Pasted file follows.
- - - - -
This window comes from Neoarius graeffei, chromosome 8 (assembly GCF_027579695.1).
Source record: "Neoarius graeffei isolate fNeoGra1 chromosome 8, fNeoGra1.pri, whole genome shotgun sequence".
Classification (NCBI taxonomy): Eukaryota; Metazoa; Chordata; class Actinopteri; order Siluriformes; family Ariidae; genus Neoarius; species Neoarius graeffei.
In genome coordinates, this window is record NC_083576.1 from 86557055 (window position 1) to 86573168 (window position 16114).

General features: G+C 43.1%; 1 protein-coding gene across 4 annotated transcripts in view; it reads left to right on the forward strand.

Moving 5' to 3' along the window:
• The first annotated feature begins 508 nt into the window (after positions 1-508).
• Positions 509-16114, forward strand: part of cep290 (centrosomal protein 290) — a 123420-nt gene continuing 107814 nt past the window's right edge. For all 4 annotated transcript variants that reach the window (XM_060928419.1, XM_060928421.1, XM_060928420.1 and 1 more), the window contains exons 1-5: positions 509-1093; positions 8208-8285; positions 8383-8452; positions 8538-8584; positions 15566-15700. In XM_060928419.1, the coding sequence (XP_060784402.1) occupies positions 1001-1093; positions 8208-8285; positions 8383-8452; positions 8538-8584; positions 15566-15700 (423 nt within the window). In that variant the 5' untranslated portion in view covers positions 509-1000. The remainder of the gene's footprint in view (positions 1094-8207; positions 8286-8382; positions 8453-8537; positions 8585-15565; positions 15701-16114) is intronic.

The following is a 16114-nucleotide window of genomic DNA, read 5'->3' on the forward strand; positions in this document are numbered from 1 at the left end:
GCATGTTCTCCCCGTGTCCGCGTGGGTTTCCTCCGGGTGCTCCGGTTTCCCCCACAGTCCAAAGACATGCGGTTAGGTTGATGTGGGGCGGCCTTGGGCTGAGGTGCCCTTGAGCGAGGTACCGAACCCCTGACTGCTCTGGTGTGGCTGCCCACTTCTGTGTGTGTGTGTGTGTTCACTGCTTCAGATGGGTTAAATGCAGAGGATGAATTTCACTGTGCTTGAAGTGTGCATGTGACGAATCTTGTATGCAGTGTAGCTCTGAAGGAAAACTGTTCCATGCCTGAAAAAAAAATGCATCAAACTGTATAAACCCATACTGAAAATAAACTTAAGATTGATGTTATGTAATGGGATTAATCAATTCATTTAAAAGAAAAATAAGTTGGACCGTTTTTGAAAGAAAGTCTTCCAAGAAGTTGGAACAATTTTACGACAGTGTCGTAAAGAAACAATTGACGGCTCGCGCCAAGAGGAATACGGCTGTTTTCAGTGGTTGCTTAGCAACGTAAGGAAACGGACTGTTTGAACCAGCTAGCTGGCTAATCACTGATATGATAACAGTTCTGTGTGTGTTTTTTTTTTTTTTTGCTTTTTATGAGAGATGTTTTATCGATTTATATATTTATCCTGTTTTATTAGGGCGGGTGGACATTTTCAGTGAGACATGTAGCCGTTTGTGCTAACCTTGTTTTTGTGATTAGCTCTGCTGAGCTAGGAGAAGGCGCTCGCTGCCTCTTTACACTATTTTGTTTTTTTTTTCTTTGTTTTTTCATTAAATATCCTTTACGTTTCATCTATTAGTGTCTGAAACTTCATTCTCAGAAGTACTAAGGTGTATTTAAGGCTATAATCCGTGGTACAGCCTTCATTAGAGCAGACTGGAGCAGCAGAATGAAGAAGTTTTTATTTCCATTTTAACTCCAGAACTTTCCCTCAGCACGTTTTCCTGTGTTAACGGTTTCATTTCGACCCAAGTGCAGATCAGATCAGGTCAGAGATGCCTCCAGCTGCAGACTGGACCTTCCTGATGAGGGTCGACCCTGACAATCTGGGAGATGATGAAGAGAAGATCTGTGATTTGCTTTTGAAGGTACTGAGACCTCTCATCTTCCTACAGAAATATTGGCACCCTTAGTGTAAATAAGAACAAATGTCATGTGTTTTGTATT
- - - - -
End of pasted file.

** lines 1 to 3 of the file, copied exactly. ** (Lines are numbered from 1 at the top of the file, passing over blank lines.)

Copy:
This window comes from Neoarius graeffei, chromosome 8 (assembly GCF_027579695.1).
Source record: "Neoarius graeffei isolate fNeoGra1 chromosome 8, fNeoGra1.pri, whole genome shotgun sequence".
Classification (NCBI taxonomy): Eukaryota; Metazoa; Chordata; class Actinopteri; order Siluriformes; family Ariidae; genus Neoarius; species Neoarius graeffei.